Bill Bruford, Making a Song and Dance: completists may go pale, but this isn’t another massive “collect ’em all” box a la Bruford: Seems Like A Lifetime Ago or Earthworks Complete. Rather, it’s a judiciously curated, career-spanning set targeted at a wider market and chosen by the man himself. Organized to reflect the creative roles Bruford posited for expert drummers in his doctoral dissertation Uncharted, discs 1 and 2 cover his years as a “collaborator” in ongoing bands, (mostly Yes and King Crimson), while discs 3 and 4 lay out his qualifications as a jazz-oriented “composing leader” in the above bands and other occasional combos. But if your listening experience is like mine, discs 5 (“The Special Guest”) and 6 (“The Improviser”) will provide the freshest material and perhaps the niftiest surprises; Bruford sits in with everyone from folk-rock iconoclast Roy Harper to speed-fusion guitarist Al DiMeola to the Buddy Rich Big Band, then contributes equal amounts of chops and space to music conjured from thin air with (among others) daringly lateral pianists Patrick Moraz and Michael Borstlap. When the man said he retired from performance because he couldn’t think of anything more to play, he wasn’t kidding — based on the evidence collected here, he’d already done it all. Not only does Making A Song and Dance give an ample picture of Bruford’s stylistic range, it brilliantly charts the growth of an essential artist down the decades.
Vashti Bunyan, Wayward – Just Another Life to Live: indirectly named after a Biblical queen, Vashti Bunyan’s thirst for meaning led from a middle-class childhood through Oxford art school to a London fling as a wannabe pop chanteuse (her debut single was a Mick Jagger/Keith Richards offcut). Adrift in the aftermath, Bunyan seized what seemed a golden opportunity: a journey with her paramour from the Big Smoke to a new life in the Hebrides, undertaken by horse-drawn wagon. That unlikely odyssey forms the heart of this evocative, compelling narrative; laboriously heading north through the heart of England, Bunyan gains understanding of the natural world, of the extremes of human kindness and cruelty — and of her own animating passions, her sturdy inner core. She also writes the deceptively simple, uncommonly rich songs that became her lovely 1970 album Just Another Diamond Day. The fulfillment (and dissolution) of Bunyan’s quest, her immersion in “lookaftering” children and stepchildren, and her artistry’s rebirth when the Internet rediscovered her music in the early 2000s provide the epilogue to this tale of a wandering soul’s coming to terms with the beauty and the beastliness of life. Highly recommended.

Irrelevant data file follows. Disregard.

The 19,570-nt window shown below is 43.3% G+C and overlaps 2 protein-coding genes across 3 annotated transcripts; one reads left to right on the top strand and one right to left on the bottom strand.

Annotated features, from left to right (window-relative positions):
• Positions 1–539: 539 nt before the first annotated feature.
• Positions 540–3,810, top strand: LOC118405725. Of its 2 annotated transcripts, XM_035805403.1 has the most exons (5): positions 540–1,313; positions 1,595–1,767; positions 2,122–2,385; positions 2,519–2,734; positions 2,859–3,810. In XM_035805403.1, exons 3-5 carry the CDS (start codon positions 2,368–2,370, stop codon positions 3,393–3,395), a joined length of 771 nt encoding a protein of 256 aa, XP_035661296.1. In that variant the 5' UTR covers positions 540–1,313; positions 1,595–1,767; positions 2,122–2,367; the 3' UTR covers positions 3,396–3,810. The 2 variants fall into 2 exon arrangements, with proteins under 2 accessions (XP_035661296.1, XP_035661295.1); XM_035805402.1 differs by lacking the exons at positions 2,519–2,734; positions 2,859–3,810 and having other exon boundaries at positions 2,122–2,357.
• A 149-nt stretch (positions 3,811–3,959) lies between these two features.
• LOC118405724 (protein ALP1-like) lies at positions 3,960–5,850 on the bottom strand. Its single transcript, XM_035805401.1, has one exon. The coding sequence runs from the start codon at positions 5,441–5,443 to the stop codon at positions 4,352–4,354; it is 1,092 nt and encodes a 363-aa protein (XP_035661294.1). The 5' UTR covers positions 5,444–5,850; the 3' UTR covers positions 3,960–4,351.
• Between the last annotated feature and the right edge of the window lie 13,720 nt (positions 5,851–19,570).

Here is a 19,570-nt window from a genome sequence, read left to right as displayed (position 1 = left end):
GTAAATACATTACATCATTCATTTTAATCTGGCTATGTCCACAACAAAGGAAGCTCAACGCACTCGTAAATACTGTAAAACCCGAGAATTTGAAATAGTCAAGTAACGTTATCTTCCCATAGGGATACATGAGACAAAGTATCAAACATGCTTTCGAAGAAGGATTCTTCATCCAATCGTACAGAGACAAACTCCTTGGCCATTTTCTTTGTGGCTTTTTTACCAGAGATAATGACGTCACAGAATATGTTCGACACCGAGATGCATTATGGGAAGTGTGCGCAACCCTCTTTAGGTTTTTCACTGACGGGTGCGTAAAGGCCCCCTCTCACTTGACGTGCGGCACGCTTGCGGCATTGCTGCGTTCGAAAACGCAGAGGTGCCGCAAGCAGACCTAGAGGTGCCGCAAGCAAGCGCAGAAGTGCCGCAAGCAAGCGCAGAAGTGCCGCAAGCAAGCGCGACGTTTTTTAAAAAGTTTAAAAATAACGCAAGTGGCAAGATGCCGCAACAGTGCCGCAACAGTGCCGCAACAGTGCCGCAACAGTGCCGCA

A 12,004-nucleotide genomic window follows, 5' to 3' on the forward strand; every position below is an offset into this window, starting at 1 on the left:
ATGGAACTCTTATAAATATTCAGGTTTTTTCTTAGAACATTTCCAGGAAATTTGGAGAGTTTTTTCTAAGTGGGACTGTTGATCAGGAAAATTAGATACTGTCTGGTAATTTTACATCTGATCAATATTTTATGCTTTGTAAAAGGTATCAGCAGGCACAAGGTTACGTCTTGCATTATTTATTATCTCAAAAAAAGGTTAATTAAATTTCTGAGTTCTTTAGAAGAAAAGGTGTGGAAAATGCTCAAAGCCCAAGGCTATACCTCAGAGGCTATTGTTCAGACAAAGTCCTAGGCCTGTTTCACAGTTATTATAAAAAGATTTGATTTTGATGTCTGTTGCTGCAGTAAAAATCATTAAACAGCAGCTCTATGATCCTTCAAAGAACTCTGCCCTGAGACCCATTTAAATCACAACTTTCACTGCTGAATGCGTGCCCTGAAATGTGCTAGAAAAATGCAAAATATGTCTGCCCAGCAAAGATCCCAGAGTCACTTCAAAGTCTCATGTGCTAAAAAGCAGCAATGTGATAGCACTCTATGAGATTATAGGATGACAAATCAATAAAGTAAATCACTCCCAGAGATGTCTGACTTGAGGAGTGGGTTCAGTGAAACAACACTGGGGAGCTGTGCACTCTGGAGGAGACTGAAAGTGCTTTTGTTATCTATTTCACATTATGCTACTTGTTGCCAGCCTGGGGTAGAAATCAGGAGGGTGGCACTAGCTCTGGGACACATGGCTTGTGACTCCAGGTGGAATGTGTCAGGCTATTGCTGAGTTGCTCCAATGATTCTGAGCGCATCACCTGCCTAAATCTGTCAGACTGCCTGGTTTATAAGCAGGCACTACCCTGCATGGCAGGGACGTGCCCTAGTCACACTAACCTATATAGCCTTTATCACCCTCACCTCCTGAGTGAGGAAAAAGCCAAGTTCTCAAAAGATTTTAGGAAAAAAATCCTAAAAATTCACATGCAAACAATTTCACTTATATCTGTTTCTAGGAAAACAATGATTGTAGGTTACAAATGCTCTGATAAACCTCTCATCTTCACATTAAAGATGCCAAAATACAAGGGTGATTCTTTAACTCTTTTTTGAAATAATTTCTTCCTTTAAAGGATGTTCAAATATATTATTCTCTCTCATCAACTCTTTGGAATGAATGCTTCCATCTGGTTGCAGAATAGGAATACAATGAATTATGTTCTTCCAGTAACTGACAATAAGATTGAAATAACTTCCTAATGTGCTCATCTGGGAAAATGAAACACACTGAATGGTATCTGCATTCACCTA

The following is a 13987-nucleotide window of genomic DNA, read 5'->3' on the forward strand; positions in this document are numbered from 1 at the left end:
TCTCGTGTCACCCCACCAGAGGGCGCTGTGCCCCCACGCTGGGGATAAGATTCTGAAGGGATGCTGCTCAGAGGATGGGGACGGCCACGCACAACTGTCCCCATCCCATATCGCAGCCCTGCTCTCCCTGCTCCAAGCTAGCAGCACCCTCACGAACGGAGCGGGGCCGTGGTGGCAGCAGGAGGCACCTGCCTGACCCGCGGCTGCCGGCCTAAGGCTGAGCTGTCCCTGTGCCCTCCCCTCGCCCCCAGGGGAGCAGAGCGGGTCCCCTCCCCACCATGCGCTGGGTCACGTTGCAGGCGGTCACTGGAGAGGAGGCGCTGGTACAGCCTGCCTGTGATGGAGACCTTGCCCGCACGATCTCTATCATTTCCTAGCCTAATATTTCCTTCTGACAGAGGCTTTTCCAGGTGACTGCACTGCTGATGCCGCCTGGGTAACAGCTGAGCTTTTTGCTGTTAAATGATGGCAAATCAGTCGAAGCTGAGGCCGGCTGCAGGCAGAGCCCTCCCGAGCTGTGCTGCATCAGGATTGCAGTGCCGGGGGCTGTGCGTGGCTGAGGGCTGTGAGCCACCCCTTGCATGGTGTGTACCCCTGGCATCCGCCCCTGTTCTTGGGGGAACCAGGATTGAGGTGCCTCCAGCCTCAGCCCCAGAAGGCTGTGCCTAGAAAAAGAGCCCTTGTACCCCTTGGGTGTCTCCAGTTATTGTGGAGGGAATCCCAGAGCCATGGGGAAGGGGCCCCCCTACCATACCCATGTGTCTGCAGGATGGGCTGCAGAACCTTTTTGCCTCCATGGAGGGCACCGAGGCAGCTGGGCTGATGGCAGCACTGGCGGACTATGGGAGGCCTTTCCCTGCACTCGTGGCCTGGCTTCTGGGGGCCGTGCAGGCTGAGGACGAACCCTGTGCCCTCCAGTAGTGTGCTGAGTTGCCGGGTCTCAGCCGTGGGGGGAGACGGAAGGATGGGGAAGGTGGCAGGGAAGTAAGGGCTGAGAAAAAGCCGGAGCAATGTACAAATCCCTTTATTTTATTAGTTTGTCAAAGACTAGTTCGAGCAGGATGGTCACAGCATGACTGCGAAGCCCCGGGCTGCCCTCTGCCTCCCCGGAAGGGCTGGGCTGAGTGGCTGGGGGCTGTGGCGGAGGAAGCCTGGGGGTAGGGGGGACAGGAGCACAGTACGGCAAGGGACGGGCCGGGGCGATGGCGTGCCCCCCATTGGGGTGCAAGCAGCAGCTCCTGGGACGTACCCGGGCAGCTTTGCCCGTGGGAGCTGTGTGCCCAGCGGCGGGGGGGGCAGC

Robert Fripp, Exposure:After King Crimson “ceased to exist” in 1974, Fripp withdrew from the music industry, pursuing a spiritual sabbatical. Reinvigorated, he dipped his toe back in the water via guest shots with David Bowie and Blondie, then moved to New York City to get serious about returning to active service. Exposure was Fripp’s calling card for his “Drive to 1981,” self-described as research and development for what might come next; along with nods to his current production work with Peter Gabriel and Daryl Hall, ghosts of Crimson past (the metallic “Breathless”) and future (“NY3,” with ‘found vocals’ from Fripp’s argumentative neighbors draped over cyclical odd-time riffs) haunt the album. But there’s also New Wave 12-bar blues (“You Burn Me Up I’m A Cigarette,” with tongue-twister lyrics gamely tackled by Hall), furious punk energy (“Disengage,” featuring Peter Hammill’s improvised, gleefully atonal vocals cutting across Fripp’s proto-shred guitar and Phil Collins’ blunt, brutal drumming), and surprising amounts of gentle lyricism (Hall on “North Star”, Terre Roche on “Mary”, Gabriel on a gorgeous solo piano “Here Comes the Flood”). What binds these disparate tracks together is the innovation of Frippertronics — the solo guitar looping set-up that Fripp then took to concert halls, dance clubs, restaurants and record stores on a low-budget promotional tour — weaving in, out, between and behind it all to unify the album and give it a futuristic impetus. As strange and compelling a beast as any Fripp has brought us over the years, Exposure is a wild, worthwhile listen in and of itself, while providing distinctive previews of coming attractions. The new “Fourth Edition” features a discreetly energizing remix by Steven Wilson, plus previous versions (including an unreleased master with Hall as the primary vocalist) on a bonus DVD. For those with deeper pockets, the 32-disc box set Exposures exhaustively archives Fripp’s studio and live work from 1979-1981 — including the Frippertronics concert at Peaches Records in Detroit that completely exploded my own musical boundaries. (More of this boundary-breaking beauty can be found on the new release of 1981 Frippertronics, Washington Square Church.)